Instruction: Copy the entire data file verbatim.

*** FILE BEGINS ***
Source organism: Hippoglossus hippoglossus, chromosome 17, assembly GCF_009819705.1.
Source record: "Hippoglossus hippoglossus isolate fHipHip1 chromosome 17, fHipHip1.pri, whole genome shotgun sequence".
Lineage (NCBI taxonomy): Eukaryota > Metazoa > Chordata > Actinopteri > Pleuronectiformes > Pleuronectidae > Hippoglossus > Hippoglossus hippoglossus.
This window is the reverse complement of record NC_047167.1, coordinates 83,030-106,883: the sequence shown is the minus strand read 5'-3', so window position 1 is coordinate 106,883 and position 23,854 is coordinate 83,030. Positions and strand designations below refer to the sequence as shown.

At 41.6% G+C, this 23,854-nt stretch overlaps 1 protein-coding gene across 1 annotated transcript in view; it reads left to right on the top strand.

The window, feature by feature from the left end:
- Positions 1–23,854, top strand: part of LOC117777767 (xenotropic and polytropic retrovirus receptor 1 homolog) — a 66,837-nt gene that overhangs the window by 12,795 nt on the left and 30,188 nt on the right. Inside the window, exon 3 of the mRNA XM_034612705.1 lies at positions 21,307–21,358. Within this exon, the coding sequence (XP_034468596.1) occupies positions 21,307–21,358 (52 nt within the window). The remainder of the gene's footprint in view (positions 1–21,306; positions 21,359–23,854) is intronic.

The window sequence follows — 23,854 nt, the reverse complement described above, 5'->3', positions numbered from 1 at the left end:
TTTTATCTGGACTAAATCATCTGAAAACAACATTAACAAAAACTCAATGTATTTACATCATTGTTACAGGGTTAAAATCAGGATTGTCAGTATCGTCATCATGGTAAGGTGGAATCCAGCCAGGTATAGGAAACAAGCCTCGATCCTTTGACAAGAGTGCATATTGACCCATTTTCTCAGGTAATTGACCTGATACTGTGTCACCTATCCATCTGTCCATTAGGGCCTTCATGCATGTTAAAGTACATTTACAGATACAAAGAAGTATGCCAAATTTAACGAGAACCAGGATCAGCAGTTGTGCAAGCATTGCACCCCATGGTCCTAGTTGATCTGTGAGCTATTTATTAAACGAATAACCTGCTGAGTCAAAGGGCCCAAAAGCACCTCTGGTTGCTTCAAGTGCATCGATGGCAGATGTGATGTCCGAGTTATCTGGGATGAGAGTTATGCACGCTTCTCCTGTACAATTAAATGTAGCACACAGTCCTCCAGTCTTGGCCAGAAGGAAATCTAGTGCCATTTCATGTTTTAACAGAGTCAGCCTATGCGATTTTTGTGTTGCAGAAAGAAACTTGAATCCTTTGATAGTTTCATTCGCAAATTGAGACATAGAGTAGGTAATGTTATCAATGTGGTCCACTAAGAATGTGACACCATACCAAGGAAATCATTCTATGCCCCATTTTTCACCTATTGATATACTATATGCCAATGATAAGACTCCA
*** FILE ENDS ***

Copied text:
Source organism: Hippoglossus hippoglossus, chromosome 17, assembly GCF_009819705.1.
Source record: "Hippoglossus hippoglossus isolate fHipHip1 chromosome 17, fHipHip1.pri, whole genome shotgun sequence".
Lineage (NCBI taxonomy): Eukaryota > Metazoa > Chordata > Actinopteri > Pleuronectiformes > Pleuronectidae > Hippoglossus > Hippoglossus hippoglossus.
This window is the reverse complement of record NC_047167.1, coordinates 83,030-106,883: the sequence shown is the minus strand read 5'-3', so window position 1 is coordinate 106,883 and position 23,854 is coordinate 83,030. Positions and strand designations below refer to the sequence as shown.

At 41.6% G+C, this 23,854-nt stretch overlaps 1 protein-coding gene across 1 annotated transcript in view; it reads left to right on the top strand.

The window, feature by feature from the left end:
- Positions 1–23,854, top strand: part of LOC117777767 (xenotropic and polytropic retrovirus receptor 1 homolog) — a 66,837-nt gene that overhangs the window by 12,795 nt on the left and 30,188 nt on the right. Inside the window, exon 3 of the mRNA XM_034612705.1 lies at positions 21,307–21,358. Within this exon, the coding sequence (XP_034468596.1) occupies positions 21,307–21,358 (52 nt within the window). The remainder of the gene's footprint in view (positions 1–21,306; positions 21,359–23,854) is intronic.

The window sequence follows — 23,854 nt, the reverse complement described above, 5'->3', positions numbered from 1 at the left end:
TTTTATCTGGACTAAATCATCTGAAAACAACATTAACAAAAACTCAATGTATTTACATCATTGTTACAGGGTTAAAATCAGGATTGTCAGTATCGTCATCATGGTAAGGTGGAATCCAGCCAGGTATAGGAAACAAGCCTCGATCCTTTGACAAGAGTGCATATTGACCCATTTTCTCAGGTAATTGACCTGATACTGTGTCACCTATCCATCTGTCCATTAGGGCCTTCATGCATGTTAAAGTACATTTACAGATACAAAGAAGTATGCCAAATTTAACGAGAACCAGGATCAGCAGTTGTGCAAGCATTGCACCCCATGGTCCTAGTTGATCTGTGAGCTATTTATTAAACGAATAACCTGCTGAGTCAAAGGGCCCAAAAGCACCTCTGGTTGCTTCAAGTGCATCGATGGCAGATGTGATGTCCGAGTTATCTGGGATGAGAGTTATGCACGCTTCTCCTGTACAATTAAATGTAGCACACAGTCCTCCAGTCTTGGCCAGAAGGAAATCTAGTGCCATTTCATGTTTTAACAGAGTCAGCCTATGCGATTTTTGTGTTGCAGAAAGAAACTTGAATCCTTTGATAGTTTCATTCGCAAATTGAGACATAGAGTAGGTAATGTTATCAATGTGGTCCACTAAGAATGTGACACCATACCAAGGAAATCATTCTATGCCCCATTTTTCACCTATTGATATACTATATGCCAATGATAAGACTCCA